Is one better than the other?
Azure Security Center is very easy to use, integrates well, and gives very good visibility on what is happening across your ecosystem. It also has great remote workforce capabilities and supports a multi-cloud environment very well. The dashboard gives clear, easy to understand reporting, and even has a compliance regulatory reporting function that will help identify gaps in your solution and quickly fix them. This can be a real cost-saver. Azure Security Center gives a comprehensive view of the total security structure of your organization. The solution is stable and very scalable.
We found Prisma Cloud integrated well with many different solutions. This solution does both development-side security and run-time security very well, which makes it extremely marketable. It offers traffic analysis, user activity, and vulnerability management. Prisma Cloud comes bundled with many different policies, which is very helpful. The dashboard is very informative and offers compliance tabs and other valuable management tabs.
Azure Security Center can be a bit complex and challenging to use for a non-technical person. The solution could be more flexible, as many policies don’t apply to every client. The licensing and pricing can also be pretty costly.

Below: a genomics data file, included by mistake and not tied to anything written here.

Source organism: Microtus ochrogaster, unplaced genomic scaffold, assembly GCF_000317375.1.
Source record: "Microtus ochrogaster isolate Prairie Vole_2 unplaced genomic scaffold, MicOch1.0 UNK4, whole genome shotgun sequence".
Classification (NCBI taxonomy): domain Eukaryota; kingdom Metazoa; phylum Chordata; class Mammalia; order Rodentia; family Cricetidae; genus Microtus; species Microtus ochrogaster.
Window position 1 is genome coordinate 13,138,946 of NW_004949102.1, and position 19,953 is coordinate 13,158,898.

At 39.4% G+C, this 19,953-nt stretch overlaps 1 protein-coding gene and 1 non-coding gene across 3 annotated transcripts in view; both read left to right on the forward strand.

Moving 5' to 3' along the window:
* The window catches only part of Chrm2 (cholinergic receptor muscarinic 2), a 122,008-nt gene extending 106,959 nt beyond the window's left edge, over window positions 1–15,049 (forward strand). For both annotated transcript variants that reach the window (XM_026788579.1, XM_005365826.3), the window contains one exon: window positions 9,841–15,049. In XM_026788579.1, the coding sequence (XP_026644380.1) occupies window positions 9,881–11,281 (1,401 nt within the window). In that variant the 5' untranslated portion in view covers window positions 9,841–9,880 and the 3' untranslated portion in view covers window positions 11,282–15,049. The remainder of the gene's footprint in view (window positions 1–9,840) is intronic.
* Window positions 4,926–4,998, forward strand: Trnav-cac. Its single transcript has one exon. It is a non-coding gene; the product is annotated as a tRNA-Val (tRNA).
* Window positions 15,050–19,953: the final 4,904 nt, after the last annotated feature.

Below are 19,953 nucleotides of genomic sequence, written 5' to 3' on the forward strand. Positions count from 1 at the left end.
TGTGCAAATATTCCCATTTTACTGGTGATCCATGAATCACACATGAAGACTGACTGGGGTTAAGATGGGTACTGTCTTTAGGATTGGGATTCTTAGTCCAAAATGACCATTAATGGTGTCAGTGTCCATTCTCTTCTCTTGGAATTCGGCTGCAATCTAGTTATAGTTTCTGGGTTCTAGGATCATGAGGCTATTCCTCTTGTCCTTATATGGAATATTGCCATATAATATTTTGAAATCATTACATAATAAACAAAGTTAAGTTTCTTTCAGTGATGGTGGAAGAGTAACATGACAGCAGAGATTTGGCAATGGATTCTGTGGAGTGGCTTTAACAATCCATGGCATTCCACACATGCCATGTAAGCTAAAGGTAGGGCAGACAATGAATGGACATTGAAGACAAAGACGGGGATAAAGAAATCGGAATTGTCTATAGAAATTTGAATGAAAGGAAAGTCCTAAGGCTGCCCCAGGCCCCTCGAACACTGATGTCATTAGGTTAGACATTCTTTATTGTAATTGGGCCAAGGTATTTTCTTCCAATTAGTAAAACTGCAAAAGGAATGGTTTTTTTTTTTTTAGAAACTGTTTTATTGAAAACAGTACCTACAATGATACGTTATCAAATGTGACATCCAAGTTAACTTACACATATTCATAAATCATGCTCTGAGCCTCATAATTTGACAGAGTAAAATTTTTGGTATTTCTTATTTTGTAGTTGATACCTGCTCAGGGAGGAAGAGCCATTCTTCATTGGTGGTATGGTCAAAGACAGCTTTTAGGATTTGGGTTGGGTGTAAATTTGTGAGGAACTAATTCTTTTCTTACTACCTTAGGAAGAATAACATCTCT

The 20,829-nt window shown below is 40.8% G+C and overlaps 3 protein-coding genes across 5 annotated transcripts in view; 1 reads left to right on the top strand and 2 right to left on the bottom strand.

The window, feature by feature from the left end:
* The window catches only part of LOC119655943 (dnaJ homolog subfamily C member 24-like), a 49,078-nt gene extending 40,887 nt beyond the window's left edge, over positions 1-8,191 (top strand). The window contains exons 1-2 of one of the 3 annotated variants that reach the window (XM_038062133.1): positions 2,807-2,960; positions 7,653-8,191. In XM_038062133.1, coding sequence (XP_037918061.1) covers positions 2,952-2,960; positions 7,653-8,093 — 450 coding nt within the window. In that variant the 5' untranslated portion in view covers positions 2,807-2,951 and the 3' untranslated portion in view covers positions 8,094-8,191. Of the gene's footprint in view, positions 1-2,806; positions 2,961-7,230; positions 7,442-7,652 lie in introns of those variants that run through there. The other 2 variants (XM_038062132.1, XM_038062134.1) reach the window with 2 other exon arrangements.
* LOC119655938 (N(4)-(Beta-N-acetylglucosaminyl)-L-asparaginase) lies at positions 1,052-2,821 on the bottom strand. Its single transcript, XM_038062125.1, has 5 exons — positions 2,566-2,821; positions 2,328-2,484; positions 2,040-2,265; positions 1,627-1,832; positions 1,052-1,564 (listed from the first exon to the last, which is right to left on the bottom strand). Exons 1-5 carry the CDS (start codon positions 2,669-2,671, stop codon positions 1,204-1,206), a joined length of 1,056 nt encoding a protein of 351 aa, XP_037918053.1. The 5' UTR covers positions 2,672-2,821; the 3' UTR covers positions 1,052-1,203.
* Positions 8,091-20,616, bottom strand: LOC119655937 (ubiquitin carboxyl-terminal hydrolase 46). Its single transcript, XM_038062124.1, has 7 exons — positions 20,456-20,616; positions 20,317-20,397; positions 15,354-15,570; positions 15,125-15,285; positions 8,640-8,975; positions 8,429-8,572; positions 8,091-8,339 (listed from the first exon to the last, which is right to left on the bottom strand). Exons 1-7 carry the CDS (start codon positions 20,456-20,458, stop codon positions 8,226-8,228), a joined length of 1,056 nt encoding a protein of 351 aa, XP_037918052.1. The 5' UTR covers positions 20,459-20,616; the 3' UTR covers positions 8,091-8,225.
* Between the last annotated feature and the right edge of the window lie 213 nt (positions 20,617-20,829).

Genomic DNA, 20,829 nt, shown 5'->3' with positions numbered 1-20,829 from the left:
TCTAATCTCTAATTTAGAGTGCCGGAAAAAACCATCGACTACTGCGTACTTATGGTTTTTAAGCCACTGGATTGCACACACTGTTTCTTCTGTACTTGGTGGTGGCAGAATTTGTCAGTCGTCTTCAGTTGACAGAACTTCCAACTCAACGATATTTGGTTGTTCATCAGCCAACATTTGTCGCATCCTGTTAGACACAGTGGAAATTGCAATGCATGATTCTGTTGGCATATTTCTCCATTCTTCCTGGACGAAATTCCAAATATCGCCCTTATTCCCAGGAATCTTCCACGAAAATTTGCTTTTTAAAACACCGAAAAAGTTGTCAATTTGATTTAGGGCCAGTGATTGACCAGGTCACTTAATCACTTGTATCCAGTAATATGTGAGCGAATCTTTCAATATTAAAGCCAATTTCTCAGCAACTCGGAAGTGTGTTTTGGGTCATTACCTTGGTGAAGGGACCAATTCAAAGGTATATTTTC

Prisma Cloud sometimes falls behind on keeping up with changes and updates with other solutions, causing some lag time within the solution. It may also be difficult for individuals who are not so tech-savvy. It is lacking a bit in compliance and risk perspectives and analysis.
Azure Security Center is great, especially if you are already functioning in an Azure ecosystem. It provides great management and regulatory compliance information. Prisma Cloud can seem inflexible and complicated to use, but if you have a solid plan from the beginning on how to deploy the solution throughout your organization and have done your homework, it can prove to be a very good solution as well.
Which is better?
What are the different types of tools that should be used together in DevSecOps?
What are the specific tools that you like to use when working on your DevSecOps pipeline?
What is essential, and what is a nice-to-have?